A man points out his house - an undistinguished patch of rubble on a whole coastline of them.
"My family were home during the earthquake. I think they're still inside," he said.
In the face of nuclear disaster, the Japanese coast ravaged by a tsunami can almost become an afterthought, even with 190km of it and 20,000 people missing or dead.
Partly it's because the damage is out of sight, limited to a strip within 10km of the shore. From cities nearby, let alone from overseas, it's a distant reality.
Until you cross the threshold.
From clean, unbroken roads and buildings, you step into ruins.
At first I see broken timber, rags and small pieces of wreckage swept to the tsunami's furthest reach - up to 10km inland in the worst areas.
As I keep walking, there's mud everywhere, piled thick on driveways and filling warped houses. It looks like the sludge that broke out from under Christchurch, but it's dark brown and shovelled from the coast by a wave.
Then I reach an open space that looks like paddocks. Much of the area is underwater; all of it is motley brown.
But there are roofs on the ground.
These are whole neighbourhoods, flattened into random wreckage.
It's the difference between heaven and hell, remarks a taxi driver as we drive along Sendai's coast through scenes of utter destruction.
The central city has been spared only because it is about 10km inland. Sendai is about the size of Auckland. Luckily, it wasn't built on the waterfront.
The coastal zone has no inhabitants; they have all evacuated. Some return to salvage what they can.
A young man rips off the registration plate on his upturned motorbike. A couple brush mud off the things they find in their collapsed home.
More than in the city, every last person wears a hat and mask. Their grief can be seen in their eyes.
The wind is blustery off the ocean and the sky is grey.
A man stands by a pile of tiles and timbers. I ask if there's anything I can help with.
"Thank you - but it's time to give up. It's been too long," he said. His family is missing. He thanks me again and bows low.
The road ends at a beach that looks too calm to have caused such hurt.
I get a text message from my mother there. She says: work hard, take care and come home soon. I can't quite remember where she thinks I am.
It takes 45 minutes to walk back out. Hundreds of bodies have been pulled from the neighbourhood and 700 survivors are sheltered in an evacuation centre at a nearby school. They can't let me in, but they feed me and ask how I'm getting on.
The taxi driver who picks me up has lost his house in the tsunami.
There's no way he can think about the future yet. His wife and daughter are safe, but it took him four days to find out. He ate nuts and chips for five days before a customer gave him a bit of bread.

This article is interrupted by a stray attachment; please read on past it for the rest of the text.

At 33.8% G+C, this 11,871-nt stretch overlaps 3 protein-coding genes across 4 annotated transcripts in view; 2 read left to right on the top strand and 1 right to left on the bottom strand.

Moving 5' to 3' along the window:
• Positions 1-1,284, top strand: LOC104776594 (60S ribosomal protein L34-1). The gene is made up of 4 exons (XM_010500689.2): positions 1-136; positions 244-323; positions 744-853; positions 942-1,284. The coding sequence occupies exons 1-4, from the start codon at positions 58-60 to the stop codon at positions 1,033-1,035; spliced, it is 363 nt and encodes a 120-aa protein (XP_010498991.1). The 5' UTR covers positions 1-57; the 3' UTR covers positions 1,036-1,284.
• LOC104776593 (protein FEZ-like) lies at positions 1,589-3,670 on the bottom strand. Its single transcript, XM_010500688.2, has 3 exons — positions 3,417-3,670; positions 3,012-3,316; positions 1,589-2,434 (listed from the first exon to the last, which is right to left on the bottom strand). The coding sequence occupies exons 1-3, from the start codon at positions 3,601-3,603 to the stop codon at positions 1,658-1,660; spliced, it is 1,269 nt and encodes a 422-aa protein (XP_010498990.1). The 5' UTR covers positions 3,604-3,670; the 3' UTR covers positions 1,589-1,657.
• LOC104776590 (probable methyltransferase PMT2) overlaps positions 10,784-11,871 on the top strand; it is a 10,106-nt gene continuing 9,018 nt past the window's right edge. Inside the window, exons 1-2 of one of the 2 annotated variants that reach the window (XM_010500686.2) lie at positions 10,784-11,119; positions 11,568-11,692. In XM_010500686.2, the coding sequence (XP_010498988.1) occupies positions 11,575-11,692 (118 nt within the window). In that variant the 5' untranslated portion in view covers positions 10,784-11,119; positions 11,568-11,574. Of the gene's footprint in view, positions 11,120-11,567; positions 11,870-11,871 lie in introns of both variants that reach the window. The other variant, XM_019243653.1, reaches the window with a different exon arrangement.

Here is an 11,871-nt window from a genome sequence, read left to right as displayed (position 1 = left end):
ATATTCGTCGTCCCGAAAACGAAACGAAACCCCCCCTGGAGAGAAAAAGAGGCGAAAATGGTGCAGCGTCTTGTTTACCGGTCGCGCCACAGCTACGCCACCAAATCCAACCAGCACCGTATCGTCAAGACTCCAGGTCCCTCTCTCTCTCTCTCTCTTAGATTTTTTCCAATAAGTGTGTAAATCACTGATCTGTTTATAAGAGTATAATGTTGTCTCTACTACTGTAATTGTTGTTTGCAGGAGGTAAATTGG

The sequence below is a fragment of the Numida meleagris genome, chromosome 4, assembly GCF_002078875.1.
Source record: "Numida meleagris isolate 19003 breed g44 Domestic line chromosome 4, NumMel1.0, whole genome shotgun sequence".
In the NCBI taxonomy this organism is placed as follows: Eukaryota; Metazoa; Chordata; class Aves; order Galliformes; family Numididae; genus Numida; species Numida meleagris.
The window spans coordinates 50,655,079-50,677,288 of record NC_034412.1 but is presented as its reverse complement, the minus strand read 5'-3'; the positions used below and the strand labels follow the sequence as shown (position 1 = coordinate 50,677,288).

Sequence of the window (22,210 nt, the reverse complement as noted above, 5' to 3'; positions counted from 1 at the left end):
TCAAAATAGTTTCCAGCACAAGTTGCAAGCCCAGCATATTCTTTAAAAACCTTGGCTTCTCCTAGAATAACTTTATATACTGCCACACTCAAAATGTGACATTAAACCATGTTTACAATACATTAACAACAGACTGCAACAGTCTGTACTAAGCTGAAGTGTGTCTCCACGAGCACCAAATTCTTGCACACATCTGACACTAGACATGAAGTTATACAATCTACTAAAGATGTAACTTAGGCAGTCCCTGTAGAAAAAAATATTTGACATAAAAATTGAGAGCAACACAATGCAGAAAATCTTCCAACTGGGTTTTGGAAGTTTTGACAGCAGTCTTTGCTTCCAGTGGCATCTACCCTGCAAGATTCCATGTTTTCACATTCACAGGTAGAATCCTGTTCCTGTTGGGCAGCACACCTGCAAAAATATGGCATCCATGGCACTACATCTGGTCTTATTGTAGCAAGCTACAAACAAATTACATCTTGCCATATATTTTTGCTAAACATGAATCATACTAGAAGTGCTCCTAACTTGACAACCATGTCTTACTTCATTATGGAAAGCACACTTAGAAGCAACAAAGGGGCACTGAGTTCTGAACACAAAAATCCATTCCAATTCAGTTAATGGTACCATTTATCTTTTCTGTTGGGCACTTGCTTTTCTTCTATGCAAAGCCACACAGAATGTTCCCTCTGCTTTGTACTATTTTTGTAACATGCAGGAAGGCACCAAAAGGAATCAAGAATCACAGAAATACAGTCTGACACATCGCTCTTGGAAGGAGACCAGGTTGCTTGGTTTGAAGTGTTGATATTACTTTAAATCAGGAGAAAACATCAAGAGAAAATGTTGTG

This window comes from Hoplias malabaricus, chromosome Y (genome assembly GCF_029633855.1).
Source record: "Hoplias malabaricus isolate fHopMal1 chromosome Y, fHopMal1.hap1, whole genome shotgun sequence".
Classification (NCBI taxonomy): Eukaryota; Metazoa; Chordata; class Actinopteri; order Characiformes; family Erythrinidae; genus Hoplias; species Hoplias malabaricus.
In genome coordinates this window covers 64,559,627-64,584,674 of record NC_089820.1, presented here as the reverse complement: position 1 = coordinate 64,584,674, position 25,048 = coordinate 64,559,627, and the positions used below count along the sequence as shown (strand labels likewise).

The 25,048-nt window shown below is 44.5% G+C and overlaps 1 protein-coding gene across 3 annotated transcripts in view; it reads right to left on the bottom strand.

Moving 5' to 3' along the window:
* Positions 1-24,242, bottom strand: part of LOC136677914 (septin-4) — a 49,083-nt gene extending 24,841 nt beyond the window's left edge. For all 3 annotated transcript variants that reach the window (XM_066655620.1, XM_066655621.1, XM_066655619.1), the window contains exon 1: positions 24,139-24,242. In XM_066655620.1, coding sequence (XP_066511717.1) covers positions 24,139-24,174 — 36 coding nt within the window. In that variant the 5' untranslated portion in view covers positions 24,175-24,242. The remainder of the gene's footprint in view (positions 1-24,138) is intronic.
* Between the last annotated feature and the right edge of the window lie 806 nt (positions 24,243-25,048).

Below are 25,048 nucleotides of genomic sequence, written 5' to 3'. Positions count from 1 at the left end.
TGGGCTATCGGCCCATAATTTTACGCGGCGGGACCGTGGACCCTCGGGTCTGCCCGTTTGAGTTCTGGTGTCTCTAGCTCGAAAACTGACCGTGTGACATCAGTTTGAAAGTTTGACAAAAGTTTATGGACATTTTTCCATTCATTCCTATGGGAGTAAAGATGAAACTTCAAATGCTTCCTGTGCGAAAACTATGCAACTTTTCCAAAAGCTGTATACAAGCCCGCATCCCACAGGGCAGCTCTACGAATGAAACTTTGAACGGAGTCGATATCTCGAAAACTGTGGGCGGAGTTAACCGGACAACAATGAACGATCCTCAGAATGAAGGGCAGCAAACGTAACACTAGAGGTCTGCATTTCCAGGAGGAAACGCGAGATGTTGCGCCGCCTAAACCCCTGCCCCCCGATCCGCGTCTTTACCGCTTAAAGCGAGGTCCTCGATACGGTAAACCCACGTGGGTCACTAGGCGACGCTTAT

"It tasted so good," he said, stuttering.
With all that's happened, he says a third of his brain feels like it isn't working.
He misses a turn. I wonder if it's going to be a long ride but the rest of the way is smooth.
At Sendai's port 7km up the coast, cars have been swept on to their roofs, on to their noses, up trees and into the walls of warehouses, factories and houses. The lifeless shells are mangled and strewn everywhere.
The tsunami has blasted through every building along a 2km strip. I imagine Mt Maunganui. Every house on the peninsula would be flattened or barrelled by trees, cars and other buildings. There would be little left but debris.
There is little activity aside from a few stragglers riding through the ruins on their bicycles in disbelief.
A man has come to check on his car, which is standing on its front bumper. Through the broken front windshield he reaches in to salvage registration documents.
The taxi driver, as he drops me off as far into the wreckage as the road allows, says he almost became one of the thousands trapped and killed in their vehicles.
On the day of the earthquake, he was going to an event on the waterfront. He felt the earthquake in his car but, seeing no damage, kept going.
It was only when he arrived that he learned a tsunami was coming. He turned around and in a matter of minutes the entire area was destroyed.
"I probably would have been dead," he said. "We all have these 'what ifs'. It's unreal."
Electricity was restored at a relative's place only yesterday, more than a week after the earthquake, and his family now gets by on meagre meals of rice.
But the coast's destitution is a reminder of just how relative things are - and just how thin the dividing line can be.
A man sees me walking around the wreckage and asks if I need help getting anywhere. He is on his way to meet his friend trying to pick up the pieces of his business. His house, with his wife and small children inside, barely escaped the destruction. He apologises that he doesn't have a hot drink to offer me.
Nearby a gathering of people have found something. Some of them are on bicycles, others are in cars with work gloves on and children helping out.
Looters! Well, sort of.
A beer factory has been gutted and thousands of unopened cans of beer are littered through the debris. When clean-up crews pass through, they put the full cans out with the rubbish.
So we better not let them go to waste, a man says. He has filled up boxes on the front and back of his bicycle and is heading home beyond the divide.
For me, it's a two-hour walk back to the nearest bus stop, a walk made easier by a discovery in a vending machine: a hot drink of pancake in a can. I have mixed feelings.